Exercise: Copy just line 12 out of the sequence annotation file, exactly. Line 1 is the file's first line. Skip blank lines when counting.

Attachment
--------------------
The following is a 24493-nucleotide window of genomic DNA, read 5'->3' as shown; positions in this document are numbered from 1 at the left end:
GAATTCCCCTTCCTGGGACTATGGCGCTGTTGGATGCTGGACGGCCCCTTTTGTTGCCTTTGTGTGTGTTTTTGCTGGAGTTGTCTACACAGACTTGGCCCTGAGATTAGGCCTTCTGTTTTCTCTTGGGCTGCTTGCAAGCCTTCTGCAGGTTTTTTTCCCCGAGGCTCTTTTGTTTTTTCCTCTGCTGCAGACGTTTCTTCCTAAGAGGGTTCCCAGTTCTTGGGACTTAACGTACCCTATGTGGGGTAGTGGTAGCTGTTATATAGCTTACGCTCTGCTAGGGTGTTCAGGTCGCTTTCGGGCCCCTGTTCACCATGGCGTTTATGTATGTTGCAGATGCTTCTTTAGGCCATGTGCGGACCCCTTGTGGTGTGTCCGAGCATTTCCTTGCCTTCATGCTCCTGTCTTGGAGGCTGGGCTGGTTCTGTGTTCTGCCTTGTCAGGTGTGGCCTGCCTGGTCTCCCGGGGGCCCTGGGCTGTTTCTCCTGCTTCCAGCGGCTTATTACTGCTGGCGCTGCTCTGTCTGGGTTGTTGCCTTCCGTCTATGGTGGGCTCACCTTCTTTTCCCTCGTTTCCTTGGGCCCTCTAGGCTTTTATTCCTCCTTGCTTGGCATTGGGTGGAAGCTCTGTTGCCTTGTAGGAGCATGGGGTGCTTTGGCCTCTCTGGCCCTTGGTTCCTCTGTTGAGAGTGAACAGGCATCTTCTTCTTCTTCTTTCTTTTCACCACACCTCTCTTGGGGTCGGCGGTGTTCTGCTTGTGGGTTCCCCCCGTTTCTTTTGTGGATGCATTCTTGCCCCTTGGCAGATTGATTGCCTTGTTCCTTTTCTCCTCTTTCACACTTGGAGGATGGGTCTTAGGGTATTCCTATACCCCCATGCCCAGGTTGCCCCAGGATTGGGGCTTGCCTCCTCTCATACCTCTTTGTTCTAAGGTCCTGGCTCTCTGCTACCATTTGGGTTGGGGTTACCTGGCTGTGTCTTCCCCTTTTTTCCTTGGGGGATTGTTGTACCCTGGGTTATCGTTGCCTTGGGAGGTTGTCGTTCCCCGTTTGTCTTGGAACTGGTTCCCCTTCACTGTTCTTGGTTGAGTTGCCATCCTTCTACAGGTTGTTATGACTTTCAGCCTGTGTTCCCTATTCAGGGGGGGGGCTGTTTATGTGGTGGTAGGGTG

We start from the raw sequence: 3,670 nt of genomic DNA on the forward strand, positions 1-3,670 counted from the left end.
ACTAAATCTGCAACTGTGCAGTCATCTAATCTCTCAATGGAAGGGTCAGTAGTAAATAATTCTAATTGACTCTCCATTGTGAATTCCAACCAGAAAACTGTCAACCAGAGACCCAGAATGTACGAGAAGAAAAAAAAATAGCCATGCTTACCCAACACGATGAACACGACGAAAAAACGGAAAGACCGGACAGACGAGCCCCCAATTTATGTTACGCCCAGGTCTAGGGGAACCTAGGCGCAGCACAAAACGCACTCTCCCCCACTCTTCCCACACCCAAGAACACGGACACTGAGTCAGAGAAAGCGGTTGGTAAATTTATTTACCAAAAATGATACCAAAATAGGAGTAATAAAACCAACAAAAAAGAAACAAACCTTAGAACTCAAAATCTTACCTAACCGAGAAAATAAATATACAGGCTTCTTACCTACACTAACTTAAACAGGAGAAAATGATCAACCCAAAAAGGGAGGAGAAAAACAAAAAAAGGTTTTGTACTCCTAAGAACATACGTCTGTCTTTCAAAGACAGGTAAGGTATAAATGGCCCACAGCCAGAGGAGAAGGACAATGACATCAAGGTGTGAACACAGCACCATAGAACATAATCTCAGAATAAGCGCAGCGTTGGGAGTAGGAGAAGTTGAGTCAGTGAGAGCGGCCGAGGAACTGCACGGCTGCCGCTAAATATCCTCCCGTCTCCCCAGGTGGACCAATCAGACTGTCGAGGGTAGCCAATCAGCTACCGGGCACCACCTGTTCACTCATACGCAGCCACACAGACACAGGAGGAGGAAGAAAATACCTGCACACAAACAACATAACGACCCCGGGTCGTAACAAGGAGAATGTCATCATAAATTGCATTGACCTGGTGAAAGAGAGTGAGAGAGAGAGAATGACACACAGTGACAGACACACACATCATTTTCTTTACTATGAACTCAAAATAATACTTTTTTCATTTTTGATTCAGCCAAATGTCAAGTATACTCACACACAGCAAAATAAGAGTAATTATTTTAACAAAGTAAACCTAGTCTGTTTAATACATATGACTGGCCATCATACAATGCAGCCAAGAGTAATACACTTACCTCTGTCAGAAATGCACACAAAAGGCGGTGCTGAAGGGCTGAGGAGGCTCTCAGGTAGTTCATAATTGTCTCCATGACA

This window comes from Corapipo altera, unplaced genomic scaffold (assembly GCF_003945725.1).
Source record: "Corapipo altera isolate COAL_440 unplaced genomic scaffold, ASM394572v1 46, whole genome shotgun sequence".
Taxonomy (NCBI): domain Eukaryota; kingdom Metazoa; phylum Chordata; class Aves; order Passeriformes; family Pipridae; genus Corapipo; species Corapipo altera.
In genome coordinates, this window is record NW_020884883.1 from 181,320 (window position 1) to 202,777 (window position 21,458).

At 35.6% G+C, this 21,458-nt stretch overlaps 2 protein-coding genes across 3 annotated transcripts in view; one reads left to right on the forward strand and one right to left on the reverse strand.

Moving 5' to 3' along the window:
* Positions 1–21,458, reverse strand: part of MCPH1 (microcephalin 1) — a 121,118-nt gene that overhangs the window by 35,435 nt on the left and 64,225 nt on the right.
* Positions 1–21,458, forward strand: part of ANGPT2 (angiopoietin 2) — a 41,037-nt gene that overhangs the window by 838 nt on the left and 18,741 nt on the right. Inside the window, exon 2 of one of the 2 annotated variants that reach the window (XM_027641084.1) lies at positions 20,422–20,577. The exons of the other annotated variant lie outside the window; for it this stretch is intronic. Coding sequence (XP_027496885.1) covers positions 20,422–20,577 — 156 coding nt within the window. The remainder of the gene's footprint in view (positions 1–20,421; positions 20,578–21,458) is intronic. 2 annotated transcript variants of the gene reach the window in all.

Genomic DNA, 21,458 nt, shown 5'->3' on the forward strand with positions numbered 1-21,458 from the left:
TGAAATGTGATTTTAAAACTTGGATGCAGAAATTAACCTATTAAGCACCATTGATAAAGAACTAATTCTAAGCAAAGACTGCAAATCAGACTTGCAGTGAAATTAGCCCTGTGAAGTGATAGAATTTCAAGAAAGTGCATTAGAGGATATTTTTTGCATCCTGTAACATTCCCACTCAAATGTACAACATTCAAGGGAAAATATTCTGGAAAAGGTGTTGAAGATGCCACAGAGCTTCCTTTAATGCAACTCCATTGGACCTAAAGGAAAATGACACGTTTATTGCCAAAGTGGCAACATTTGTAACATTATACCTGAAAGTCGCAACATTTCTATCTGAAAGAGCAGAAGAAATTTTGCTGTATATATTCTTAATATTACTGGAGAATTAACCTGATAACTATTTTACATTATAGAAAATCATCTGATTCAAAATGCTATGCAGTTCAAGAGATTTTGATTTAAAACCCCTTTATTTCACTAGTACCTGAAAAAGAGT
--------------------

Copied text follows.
* Positions 1–21,458, forward strand: part of ANGPT2 (angiopoietin 2) — a 41,037-nt gene that overhangs the window by 838 nt on the left and 18,741 nt on the right. Inside the window, exon 2 of one of the 2 annotated variants that reach the window (XM_027641084.1) lies at positions 20,422–20,577. The exons of the other annotated variant lie outside the window; for it this stretch is intronic. Coding sequence (XP_027496885.1) covers positions 20,422–20,577 — 156 coding nt within the window. The remainder of the gene's footprint in view (positions 1–20,421; positions 20,578–21,458) is intronic. 2 annotated transcript variants of the gene reach the window in all.